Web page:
• Protect data, enable innovation

    Innovation-friendly data protection law is a prerequisite for the development of AI applications. High standards of personal data protection and consumer sovereignty over their data must be balanced with practical options. Experience to date with the General Data Protection Regulation (GDPR) shows that this balance has not yet been achieved in all areas. To ensure that the GDPR can continue to fulfill its role as an international standard-setter, the next evaluation should be used as an opportunity to remove existing obstacles. It must be legally possible to use data to train AI. Fully automated decisions that enable fast contract conclusions and rapid claims settlement in the interest of customers must not be allowed to fail due to data protection hurdles. The German government's goal of reaching an ambitious agreement with the U.S. for legally secure data transfer at a European level of protection should have high priority.

  • Trusting business partners in the digital space with digital identities

    Consumers want to shop digitally, correspond in virtual space, and take care of official business online. Reliable and efficient handling of these digital business processes requires a high level of trust - from both sides of the digital counter, the social media platform or a virtual office. This in turn requires a trustworthy and generally applicable identity management system. The traffic light coalition wants to address this as a priority. The best way to achieve this goal is a cross-sector and cross-industry ecosystem in which private-sector solutions are integrated in the same way as the ID card, in line with demand and security. In the end, it should be possible to use digital ID solutions that combine user convenience and security and are therefore widely accepted.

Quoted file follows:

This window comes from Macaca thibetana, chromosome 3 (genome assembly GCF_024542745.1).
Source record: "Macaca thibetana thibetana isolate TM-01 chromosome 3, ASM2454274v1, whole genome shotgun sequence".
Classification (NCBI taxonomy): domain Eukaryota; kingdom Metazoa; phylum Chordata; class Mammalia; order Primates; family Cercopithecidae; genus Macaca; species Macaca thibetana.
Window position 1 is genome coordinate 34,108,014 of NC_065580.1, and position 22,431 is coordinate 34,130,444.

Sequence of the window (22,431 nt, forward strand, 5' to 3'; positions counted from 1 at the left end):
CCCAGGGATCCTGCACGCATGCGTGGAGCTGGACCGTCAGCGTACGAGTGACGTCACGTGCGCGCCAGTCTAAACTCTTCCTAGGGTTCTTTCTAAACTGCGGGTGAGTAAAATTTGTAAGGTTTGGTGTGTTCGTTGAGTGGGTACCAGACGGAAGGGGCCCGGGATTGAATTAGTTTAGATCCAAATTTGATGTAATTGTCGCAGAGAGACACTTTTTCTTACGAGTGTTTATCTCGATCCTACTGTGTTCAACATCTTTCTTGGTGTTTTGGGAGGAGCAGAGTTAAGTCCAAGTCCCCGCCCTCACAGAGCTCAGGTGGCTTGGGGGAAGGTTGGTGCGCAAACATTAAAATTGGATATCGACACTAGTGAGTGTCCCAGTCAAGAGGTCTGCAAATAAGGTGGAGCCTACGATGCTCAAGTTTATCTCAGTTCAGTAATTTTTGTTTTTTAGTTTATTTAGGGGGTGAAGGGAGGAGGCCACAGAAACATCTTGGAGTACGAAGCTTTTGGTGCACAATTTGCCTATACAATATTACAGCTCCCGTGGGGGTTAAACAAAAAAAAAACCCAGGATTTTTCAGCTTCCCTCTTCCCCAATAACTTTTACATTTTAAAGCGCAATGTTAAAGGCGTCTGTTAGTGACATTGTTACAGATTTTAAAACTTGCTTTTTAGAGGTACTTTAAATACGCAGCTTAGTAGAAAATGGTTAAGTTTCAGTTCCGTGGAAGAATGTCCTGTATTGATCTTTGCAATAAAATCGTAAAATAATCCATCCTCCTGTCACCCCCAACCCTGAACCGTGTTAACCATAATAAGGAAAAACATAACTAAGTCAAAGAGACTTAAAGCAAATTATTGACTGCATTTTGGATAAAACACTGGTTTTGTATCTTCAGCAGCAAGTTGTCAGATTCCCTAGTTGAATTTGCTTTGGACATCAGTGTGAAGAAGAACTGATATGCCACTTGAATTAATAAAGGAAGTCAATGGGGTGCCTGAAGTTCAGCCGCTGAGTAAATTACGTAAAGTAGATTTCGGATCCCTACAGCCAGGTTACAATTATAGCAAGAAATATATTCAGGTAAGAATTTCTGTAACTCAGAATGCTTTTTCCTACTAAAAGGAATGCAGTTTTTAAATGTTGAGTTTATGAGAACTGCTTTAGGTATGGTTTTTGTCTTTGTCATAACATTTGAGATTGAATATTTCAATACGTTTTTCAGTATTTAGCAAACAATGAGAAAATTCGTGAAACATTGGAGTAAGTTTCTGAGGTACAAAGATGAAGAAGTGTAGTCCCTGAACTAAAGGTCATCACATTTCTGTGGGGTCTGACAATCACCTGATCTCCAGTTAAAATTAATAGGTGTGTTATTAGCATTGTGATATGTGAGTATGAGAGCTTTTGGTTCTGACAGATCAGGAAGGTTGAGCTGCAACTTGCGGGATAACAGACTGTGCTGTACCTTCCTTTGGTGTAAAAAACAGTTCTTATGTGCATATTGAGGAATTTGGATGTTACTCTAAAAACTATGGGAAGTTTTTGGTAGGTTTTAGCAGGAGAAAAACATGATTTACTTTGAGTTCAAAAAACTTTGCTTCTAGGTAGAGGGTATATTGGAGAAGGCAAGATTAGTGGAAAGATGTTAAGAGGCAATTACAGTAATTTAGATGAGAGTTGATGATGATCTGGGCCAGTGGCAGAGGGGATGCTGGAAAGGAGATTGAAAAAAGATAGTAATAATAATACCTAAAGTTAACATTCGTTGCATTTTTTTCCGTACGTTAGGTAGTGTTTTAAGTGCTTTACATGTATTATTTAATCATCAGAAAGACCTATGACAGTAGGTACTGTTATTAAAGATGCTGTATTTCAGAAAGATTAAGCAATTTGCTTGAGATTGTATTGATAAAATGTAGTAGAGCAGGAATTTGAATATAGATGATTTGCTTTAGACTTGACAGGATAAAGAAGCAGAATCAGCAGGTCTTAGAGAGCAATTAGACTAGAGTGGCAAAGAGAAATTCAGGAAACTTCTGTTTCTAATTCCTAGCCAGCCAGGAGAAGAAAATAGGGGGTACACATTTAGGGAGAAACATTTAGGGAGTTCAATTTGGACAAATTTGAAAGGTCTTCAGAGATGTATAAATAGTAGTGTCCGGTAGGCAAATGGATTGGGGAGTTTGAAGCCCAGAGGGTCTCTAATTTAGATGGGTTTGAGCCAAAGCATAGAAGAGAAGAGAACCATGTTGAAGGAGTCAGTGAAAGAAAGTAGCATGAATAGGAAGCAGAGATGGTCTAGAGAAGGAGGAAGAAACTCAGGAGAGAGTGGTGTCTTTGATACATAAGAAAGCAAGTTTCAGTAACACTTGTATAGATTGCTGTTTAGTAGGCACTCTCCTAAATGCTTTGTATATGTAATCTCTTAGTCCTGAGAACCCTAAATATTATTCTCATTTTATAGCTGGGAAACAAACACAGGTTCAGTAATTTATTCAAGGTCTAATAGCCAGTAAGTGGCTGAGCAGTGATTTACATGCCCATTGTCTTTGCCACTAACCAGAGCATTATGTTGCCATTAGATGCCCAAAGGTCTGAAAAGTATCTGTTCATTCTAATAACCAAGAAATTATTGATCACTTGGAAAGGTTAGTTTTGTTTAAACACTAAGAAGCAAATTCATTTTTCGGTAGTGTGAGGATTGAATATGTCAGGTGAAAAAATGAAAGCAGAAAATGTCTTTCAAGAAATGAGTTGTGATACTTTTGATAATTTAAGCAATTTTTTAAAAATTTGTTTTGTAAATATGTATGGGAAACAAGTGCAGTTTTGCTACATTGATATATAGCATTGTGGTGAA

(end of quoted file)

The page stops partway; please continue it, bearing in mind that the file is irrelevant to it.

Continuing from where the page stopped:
• Strengthening Germany's cyber resilience together

    Cybercrime is the dark side of digitisation and has become a serious threat to politics, business and society. To effectively strengthen IT security, cooperation between all stakeholders is required. The coalition parties have developed a variety of approaches to this end - from obliging government agencies to report security vulnerabilities to the Federal Office for Information Security to supporting small and medium-sized enterprises with digitisation and IT security.

    The insurance industry is a strong partner in achieving these goals: It is intensively involved in the fight against cybercrime and raises awareness, especially among small and medium-sized enterprises, of the dangers from the Net. Insurers are improving business cyber defenses by auditing their customers' IT security, pointing out security gaps and, where necessary, calling for improvements. In this way, insurers are helping to strengthen Germany as a business location and every small and medium-sized entrepreneur operating here.

  • Security in the smart home - introduce mandatory updates for smart home devices

    Insurers are committed to better protecting people in a particularly sensitive space - their homes. To achieve this, the cyber risks of smart home devices must be effectively and efficiently limited. All manufacturers should therefore be required to automatically load security updates onto the devices for a fixed period of time and clearly mark the expiration of the support period on the devices.